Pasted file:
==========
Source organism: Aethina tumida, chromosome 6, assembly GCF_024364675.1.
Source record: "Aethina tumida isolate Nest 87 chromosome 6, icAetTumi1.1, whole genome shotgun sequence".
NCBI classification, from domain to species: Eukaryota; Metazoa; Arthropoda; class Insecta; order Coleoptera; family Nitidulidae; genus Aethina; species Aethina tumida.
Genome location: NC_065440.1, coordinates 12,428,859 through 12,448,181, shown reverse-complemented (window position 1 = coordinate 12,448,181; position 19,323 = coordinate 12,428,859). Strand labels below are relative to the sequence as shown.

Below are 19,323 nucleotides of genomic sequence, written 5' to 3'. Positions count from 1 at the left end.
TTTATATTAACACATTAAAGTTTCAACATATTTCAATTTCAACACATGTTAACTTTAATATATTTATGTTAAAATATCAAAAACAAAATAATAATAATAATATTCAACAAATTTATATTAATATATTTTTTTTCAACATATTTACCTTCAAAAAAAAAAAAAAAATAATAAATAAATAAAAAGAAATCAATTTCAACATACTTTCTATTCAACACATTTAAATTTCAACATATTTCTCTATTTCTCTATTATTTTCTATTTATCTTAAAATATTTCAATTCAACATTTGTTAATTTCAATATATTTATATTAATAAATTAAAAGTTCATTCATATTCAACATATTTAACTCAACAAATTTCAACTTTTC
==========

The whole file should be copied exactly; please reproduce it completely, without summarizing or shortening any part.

Source organism: Aethina tumida, chromosome 6, assembly GCF_024364675.1.
Source record: "Aethina tumida isolate Nest 87 chromosome 6, icAetTumi1.1, whole genome shotgun sequence".
NCBI classification, from domain to species: Eukaryota; Metazoa; Arthropoda; class Insecta; order Coleoptera; family Nitidulidae; genus Aethina; species Aethina tumida.
Genome location: NC_065440.1, coordinates 12,428,859 through 12,448,181, shown reverse-complemented (window position 1 = coordinate 12,448,181; position 19,323 = coordinate 12,428,859). Strand labels below are relative to the sequence as shown.

Below are 19,323 nucleotides of genomic sequence, written 5' to 3'. Positions count from 1 at the left end.
TTTATATTAACACATTAAAGTTTCAACATATTTCAATTTCAACACATGTTAACTTTAATATATTTATGTTAAAATATCAAAAACAAAATAATAATAATAATATTCAACAAATTTATATTAATATATTTTTTTTCAACATATTTACCTTCAAAAAAAAAAAAAAAATAATAAATAAATAAAAAGAAATCAATTTCAACATACTTTCTATTCAACACATTTAAATTTCAACATATTTCTCTATTTCTCTATTATTTTCTATTTATCTTAAAATATTTCAATTCAACATTTGTTAATTTCAATATATTTATATTAATAAATTAAAAGTTCATTCATATTCAACATATTTAACTCAACAAATTTCAACTTTTC